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What does long term care insurance cover?

This is a consumer question that we hear quite often at SeniorMag.  Long-term insurance isn't all that complicated but there seems to be little written about it for the consumer.

Long-term care insurance generally pays benefits when long-term care is prescribed by a doctor for a specific condition or when it is necessary to obtain assistance in taking care of basic needs.

An example of this might be someone who has occasional dementia and may have trouble bathing, eating, and getting dressed.  Obviously, physical disability is just as limiting as mental disability.

Getting proper care at home

The purpose of long-term care insurance is to make sure that you are getting proper care, not just any care.  Don't count on the fact that your sister's granddaughter will get a nice paycheck out of staying with you while she goes to school, just because she helps take care of you when she is home.  It doesn't happen that way.

Home health services

Home health services are typically covered as long as they are prescribed by a doctor and are performed by a licensed nurse, physical therapist, or other similarly licensed professional.  In almost all cases, home healthcare workers must be licensed.

Non-medical home care

Non-medical home care (personal services) are another matter.  This is a field that is changing rapidly and varies from state to state.  Look for laws to change as well as the way that insurance companies look at these services.  In many states, anyone who wants to can get a business license and be in the field of home care.  

Check your policy to see if it covers non-medical personal assistance before you sign up.  In most cases it does but there can be some criteria that has to be met.  Some policies specify licensed homecare companies.  If so, be sure that you pick a company that is licensed if you want these fees covered.  In some states, this isn't a possibility yet because there isn't a license procedure yet.

Nursing care facilities

Most nursing homes are covered by long-term care insurance so long as they are state licensed.  Again, there may be conditions in your policy so be sure to review all requirements before you pick a policy.  Though most policies currently cover all state licensed nursing homes, there are usually provisions that limit the insurance company's exposure by capping the amount that they will pay.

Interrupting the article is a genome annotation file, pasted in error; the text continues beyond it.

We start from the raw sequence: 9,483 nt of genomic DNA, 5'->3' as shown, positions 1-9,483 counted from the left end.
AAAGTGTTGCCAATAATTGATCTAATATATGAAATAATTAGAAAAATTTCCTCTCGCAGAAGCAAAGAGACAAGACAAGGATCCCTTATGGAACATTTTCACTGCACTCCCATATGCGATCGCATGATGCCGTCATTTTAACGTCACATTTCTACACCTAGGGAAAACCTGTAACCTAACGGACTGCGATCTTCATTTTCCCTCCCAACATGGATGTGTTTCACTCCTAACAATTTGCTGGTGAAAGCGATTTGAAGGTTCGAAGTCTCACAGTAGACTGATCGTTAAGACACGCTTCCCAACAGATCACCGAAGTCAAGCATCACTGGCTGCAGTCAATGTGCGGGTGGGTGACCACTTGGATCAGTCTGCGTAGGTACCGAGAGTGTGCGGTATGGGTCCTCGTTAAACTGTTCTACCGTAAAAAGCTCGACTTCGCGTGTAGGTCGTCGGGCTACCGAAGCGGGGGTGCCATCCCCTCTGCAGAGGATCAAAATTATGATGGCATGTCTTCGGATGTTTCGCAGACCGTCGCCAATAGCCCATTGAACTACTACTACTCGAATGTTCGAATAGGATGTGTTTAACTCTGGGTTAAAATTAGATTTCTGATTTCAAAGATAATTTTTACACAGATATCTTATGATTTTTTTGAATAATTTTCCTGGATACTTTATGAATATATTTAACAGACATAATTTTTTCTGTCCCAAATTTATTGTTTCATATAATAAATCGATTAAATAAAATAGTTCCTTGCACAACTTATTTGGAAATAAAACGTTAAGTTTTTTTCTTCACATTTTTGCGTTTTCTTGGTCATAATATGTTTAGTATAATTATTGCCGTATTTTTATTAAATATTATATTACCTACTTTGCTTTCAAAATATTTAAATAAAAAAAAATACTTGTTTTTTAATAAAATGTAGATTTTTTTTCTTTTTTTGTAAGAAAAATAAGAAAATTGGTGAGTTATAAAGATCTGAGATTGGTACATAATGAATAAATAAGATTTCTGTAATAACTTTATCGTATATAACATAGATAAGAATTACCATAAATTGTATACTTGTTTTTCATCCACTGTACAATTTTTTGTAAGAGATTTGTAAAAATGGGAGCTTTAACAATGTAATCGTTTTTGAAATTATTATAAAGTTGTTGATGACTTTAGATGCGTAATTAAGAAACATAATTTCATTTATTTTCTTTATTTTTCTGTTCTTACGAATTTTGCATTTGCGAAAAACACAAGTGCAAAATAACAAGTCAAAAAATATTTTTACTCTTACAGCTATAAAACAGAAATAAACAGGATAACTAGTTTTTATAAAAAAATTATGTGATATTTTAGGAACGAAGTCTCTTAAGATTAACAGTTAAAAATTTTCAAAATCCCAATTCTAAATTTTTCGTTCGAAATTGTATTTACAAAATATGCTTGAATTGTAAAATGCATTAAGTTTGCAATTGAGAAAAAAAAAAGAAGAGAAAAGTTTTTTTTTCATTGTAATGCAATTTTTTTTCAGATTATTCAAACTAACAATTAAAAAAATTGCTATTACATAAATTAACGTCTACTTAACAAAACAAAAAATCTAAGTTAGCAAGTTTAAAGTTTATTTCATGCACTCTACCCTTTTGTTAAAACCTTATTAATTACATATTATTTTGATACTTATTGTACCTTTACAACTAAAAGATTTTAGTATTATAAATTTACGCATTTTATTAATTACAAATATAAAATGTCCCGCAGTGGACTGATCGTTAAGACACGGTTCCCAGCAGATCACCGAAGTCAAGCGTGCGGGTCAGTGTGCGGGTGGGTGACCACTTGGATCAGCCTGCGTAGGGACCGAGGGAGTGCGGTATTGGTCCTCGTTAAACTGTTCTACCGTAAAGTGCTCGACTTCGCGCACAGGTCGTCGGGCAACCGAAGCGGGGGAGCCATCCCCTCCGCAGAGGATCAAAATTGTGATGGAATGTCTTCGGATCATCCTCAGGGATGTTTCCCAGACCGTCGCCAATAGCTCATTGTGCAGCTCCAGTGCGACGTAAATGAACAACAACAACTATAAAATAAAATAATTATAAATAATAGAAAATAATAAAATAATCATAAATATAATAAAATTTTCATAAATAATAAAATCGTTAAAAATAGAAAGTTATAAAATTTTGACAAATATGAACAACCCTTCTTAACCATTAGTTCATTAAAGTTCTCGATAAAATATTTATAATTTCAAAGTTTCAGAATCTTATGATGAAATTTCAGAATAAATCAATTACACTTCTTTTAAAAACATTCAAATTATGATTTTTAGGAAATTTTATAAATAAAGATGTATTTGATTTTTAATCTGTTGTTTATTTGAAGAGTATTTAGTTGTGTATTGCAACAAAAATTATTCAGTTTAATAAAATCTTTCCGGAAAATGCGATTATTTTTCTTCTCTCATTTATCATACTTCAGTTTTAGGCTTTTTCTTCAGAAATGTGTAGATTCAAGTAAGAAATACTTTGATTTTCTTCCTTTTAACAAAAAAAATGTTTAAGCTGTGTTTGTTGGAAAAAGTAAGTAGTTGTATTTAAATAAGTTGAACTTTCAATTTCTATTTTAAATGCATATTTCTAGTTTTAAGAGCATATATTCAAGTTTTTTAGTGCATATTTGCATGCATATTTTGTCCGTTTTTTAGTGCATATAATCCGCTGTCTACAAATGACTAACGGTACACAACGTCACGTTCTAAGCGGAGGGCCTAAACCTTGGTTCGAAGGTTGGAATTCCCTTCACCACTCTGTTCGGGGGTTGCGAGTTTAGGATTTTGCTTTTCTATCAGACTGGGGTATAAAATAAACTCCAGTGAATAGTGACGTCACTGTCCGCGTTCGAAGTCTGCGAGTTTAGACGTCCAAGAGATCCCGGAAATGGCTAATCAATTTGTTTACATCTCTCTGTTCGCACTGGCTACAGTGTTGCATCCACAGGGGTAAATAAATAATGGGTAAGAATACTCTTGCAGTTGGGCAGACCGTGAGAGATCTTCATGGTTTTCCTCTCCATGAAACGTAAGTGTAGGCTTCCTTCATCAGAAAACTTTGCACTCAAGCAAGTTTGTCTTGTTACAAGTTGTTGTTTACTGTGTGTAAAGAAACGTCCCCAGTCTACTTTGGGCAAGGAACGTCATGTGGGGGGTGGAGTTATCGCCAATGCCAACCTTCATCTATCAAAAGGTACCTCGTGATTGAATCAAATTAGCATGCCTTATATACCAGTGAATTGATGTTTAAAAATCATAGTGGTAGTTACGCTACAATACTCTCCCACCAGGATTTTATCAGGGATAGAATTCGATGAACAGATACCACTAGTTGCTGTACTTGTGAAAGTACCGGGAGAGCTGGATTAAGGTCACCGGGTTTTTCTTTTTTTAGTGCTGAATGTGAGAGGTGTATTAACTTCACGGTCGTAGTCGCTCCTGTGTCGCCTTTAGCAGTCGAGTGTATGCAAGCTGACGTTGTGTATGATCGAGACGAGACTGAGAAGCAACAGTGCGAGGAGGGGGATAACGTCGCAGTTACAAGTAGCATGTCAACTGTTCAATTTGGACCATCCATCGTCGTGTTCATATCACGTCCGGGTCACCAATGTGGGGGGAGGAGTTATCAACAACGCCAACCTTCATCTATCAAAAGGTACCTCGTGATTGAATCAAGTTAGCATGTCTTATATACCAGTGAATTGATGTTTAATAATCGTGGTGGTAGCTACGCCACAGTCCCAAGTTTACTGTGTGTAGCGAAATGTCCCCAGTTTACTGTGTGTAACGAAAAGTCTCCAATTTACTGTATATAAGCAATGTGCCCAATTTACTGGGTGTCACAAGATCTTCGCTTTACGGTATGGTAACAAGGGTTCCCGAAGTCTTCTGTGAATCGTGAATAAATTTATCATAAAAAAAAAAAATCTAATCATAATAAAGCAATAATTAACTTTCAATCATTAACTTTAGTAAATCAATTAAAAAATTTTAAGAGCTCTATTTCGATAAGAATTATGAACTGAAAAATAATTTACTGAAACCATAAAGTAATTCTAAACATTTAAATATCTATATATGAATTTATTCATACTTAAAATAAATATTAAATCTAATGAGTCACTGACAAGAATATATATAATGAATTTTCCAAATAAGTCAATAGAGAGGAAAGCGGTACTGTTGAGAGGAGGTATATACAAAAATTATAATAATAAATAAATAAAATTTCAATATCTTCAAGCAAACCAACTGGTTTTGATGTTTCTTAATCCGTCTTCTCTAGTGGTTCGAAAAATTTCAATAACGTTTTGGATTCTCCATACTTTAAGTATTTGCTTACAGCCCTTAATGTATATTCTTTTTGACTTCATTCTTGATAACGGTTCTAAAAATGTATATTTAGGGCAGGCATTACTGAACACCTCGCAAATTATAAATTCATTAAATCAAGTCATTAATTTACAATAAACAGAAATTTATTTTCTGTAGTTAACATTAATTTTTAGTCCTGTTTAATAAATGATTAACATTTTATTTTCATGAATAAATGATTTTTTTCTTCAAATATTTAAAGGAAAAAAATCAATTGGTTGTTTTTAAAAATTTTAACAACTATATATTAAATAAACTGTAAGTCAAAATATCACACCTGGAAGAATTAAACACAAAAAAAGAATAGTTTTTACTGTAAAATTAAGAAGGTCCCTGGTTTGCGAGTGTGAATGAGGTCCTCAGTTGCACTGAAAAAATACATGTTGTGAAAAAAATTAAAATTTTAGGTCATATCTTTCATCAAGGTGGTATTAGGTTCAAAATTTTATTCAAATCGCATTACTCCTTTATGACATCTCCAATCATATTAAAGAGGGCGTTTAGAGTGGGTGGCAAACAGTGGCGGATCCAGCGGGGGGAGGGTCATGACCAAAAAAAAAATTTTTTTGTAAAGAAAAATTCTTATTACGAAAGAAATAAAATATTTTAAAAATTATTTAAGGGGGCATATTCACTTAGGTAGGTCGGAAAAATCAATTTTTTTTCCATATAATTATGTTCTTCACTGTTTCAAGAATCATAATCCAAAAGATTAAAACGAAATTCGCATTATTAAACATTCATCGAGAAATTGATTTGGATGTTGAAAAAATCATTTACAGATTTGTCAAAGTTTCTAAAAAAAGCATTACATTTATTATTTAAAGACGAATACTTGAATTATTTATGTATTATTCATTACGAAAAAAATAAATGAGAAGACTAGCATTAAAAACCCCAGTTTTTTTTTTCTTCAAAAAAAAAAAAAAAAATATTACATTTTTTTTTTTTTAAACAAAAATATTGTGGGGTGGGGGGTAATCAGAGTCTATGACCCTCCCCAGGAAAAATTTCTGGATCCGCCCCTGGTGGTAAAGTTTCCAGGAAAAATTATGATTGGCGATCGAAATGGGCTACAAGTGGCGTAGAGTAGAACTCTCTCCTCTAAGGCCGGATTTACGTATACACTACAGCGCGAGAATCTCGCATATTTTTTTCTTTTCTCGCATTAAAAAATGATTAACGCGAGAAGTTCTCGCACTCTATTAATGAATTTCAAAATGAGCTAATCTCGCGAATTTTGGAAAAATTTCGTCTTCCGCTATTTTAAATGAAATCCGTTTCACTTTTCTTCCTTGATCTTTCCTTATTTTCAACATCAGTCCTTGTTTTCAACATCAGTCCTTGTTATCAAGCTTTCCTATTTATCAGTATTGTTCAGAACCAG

In the future, look for long-term care insurance companies to add more stipulations to their policies including restricting which facilities are covered.  Health insurance companies currently do this with doctors by negotiating certain rates and you can expect this to come up with nursing facilities as well.  If that is the case, insurance companies will restrict you to care facilities with which they have contracts.

Most long-term care insurance policies pay benefits when long-term care is prescribed by a physician as necessary or medically necessary or when someone can no longer take care of basic needs. 

Insurance waiting periods

Most long-term insurance policies have a minimum waiting time where they will pay benefits.  In fact some policies give the insurance company the right to reject the policy for a period of time if you should become incapacitated.  The reason for this is that some people will only get insurance when they know they will need it and this simply isn't the idea behind any insurance policy.

After you have satisfied the waiting period, you may receive benefits up to the limits of the policy.  Check your policy to see if there is a maximum life-time payout.  While that maximum may seem reasonable today, increasing prices and the fact that you may live longer than expected may use up that maximum quickly.

Inflation adjustments

Many policies now offer an inflation adjustment feature that increases your per-day benefit to cover higher costs. For example, the daily benefit amount might increase each year at a compounded or simple rate of 5%.

Premiums for long-term care insurance can vary widely, depending upon your age and the level of benefits you buy. Policies that cover a substantial portion of the daily cost of a nursing home or a policy with an inflation adjustment feature will tend to be more expensive.

The older you are when you first buy a long-term care policy, the higher the premiums probably will be, because the chances of your needing long-term care increase with age. A policy purchased in your early 50s may be relatively inexpensive, compared to one purchased at age 70. In general, premiums remain fixed each year, unless they are increased for a class of policyholders at once.





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